Gillette: the best a man can get?

Gillette: The best a man can get

No publicity is bad publicity. Or so the saying goes.

Gillette has put out an advert which has divided its male consumer base. With its short film Believe, the shaving firm takes aim at ‘toxic masculinity.’

Playing on its famous slogan, ‘the best a man can get’, the ad shows boys bullying each other, sexual harassment, sexist behaviour and aggression.

‘Boys will be boys,’ says one dad to another while grilling a slice of meat on a barbecue. It’s one of a long line, with each chef saying the same. 

Boys will be boys will be boys will be boys.

But Gillette ‘believe in the best in men.’ The ad goes on to show men displaying more positive behaviours.  

It finishes up with the words, ‘it’s only by challenging ourselves to do more that we can get closer to our best.’

I’ve just checked YouTube. It’s received 516,000 likes. And 963,000 dislikes.

 
 

All men?

Men around the world have posted videos online of them ditching their Gillette razor. The #boycottgillette movement is gathering momentum.

Critics are labelling them as those who typify this ‘toxic masculinity’. But these angered men don’t appear to be safeguarding their right to wolf whistle on the street.

Rather, they believe the ad tars all men with the same brush. One guy gives his view on Twitter:

‘I learnt #TheBestMenCanBe from childhood and I don't pay a company to say that we are all “defective" because we are male.’

Surely no-one would argue that all men are sexist and abusive bullies?

At first, I could sympathise with this view. As school boys run past another boy with floating iMessage bubbles containing their bullying slurs, I had to ask:

Is school bullying a guy thing?

When I was a teacher, online bullying or fighting on the ground was just as rife among the girls. But this doesn’t mean all women are bullies.

And this is the argument of many of the 963,000 critics.

No man?

But before allowing my internal lawyer to spring to my defence, the following scenes condemned me.

Watching the leering looks of lustful men in the ad, which of us men can say this has never been me? In thought, word or deed?

Seeing these ‘macho’ men grilling meat on a barbecue, which of us can say we’ve in no way bought into a narrow view of male identity?

Watching men stand up for what’s right and challenge sexist behaviour, which man can say that this has always been their reaction?

No man can. In some way, we’ve all fallen short.

Jesus used a similar tack when challenging men. On one occasion he said:

“But I tell you that anyone who looks at a woman to lust after her has already committed adultery with her in his heart.” Matthew 5:28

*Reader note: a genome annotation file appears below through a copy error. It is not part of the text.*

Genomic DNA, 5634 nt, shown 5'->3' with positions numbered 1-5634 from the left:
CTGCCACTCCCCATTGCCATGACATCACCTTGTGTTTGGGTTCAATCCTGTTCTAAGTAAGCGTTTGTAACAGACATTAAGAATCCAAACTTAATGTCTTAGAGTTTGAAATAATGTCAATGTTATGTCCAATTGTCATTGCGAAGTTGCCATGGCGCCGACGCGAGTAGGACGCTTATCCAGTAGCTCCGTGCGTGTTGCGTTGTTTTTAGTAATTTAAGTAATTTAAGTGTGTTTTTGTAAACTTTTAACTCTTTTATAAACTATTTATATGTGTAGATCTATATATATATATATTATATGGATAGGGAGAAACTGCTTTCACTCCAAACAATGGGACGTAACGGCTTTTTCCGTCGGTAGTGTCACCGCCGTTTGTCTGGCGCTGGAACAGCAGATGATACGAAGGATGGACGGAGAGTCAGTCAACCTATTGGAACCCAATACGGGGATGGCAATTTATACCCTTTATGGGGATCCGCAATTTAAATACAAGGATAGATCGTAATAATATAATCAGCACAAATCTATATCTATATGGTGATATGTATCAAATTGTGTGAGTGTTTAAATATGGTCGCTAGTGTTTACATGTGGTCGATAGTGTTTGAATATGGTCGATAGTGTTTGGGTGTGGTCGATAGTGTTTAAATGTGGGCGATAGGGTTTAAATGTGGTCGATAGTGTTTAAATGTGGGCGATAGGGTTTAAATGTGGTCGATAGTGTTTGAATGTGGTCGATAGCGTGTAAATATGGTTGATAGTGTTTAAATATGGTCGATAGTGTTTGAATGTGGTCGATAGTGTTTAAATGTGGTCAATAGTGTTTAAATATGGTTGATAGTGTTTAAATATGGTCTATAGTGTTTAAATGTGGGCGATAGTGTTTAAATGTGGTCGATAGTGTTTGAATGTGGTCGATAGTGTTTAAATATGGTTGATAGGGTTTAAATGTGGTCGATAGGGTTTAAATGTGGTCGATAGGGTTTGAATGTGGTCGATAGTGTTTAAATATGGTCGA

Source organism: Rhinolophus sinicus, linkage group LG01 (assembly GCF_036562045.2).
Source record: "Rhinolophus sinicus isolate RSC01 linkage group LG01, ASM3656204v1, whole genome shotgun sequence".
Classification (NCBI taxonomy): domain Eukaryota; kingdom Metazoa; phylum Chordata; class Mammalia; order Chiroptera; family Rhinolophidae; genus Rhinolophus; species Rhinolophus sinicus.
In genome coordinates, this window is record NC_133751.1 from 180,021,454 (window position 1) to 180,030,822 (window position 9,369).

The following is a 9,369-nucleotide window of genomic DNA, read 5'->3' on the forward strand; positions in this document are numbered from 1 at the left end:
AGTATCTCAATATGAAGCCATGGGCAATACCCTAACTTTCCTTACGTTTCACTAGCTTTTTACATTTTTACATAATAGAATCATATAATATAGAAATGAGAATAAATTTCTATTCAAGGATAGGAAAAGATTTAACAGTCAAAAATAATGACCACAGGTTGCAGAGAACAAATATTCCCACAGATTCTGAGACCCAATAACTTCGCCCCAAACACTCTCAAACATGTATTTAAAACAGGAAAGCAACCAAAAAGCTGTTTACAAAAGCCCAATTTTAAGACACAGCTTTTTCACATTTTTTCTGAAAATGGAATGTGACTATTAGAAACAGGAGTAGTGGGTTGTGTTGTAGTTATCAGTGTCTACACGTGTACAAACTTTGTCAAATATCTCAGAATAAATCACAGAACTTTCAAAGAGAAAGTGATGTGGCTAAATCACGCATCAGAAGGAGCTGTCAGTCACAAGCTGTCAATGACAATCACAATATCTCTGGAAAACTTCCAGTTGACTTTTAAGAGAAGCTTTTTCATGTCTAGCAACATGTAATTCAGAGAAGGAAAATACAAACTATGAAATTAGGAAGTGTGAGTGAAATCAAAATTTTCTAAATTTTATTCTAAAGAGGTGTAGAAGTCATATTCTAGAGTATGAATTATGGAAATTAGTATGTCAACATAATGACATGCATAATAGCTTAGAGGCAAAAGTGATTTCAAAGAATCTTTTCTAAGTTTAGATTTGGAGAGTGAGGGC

And this isn’t only about how we treat women. Jesus goes on to say, “Be perfect… as your heavenly Father is perfect” (Matthew 5:48). He calls us to challenge all parts of constructed male identity – all parts of our lives.

Be perfect? His words don’t give us much wiggle-room, though our hearts long for a way to avoid blame.

So what do we do?

We can go one of two routes.

A good man?

One way is to say, ‘Well, if I can’t meet God’s standards, at least I’m not as bad as them.

In this way, the ad’s critics have responded with a backlash against women and the feminist movement. One person tweeted:

Feminists made up toxic masculinity. It’s not a real thing. Feminists are the toxic force in society now…Female supremacy is their true goal and bigotry!

This is an example of how we look to avoid blame by looking for fault elsewhere. The Bible calls this ‘looking for a righteousness of my own’ (Philippians 3:9). Self-righteousness, if you like.

And this is one way we men could respond.

Jesus, the perfect man

But there’s a better option.

Jesus described such high standards to drive us to him (Romans 3:20). So that we’d give up all pretence of self-righteousness. So we’d see our moral failure.

Indeed, he came to die for that failure on the cross (1 Peter 2:24). So that we can be forgiven of all of our guilt (1 John 4:9).

But it doesn’t stop there. He also came to give us his perfection. In a culture which treated women as second-class citizens, Jesus’ perfection glowed brilliantly.

He was gentle (Mark 5:34), compassionate (Luke 7:13) and gracious (John 4:1-26). And not just with women – his gentleness, compassion and grace was extended to men and women equally.

And for every man who’s fallen short of Jesus’ perfect standard, we don’t have to look for our own righteousness any more (Philippians 3:9). Jesus gives us his moral perfection (2 Corinthians 5:21).

Here’s the point: as imperfect men, Jesus is the best a man can get. He is perfect. And he shares that perfection with us men.

The Best Men Can Be

Having received Christ’s forgiveness and perfection, we increasingly take on his character – including his male identity (2 Corinthians 3:18).

We fight the leering looks, the sexism, and any form of aggression (Mark 9:43-47). We stand up for abuse victims (Isaiah 1:17).

And as we become more like Jesus, we become more like the one who took on the burden and responsibility for sin that wasn’t his own.

Part of true male identity is taking responsibility for others’ burden – not shirking blame. So as a man, I want to look deep into the wounds inflicted by men.

I want to consider the millions of victims of a porn-industry primarily driven by male viewers. I want to consider the daily put-downs that women receive in the workplace.

I want to consider the young boys being fed the lie that gang violence is about proving your masculinity. I want to consider the physical, emotional and sexual abuse that men have inflicted.

I want to consider the small ways that I contribute to the problem. And I want to repent.

 
 

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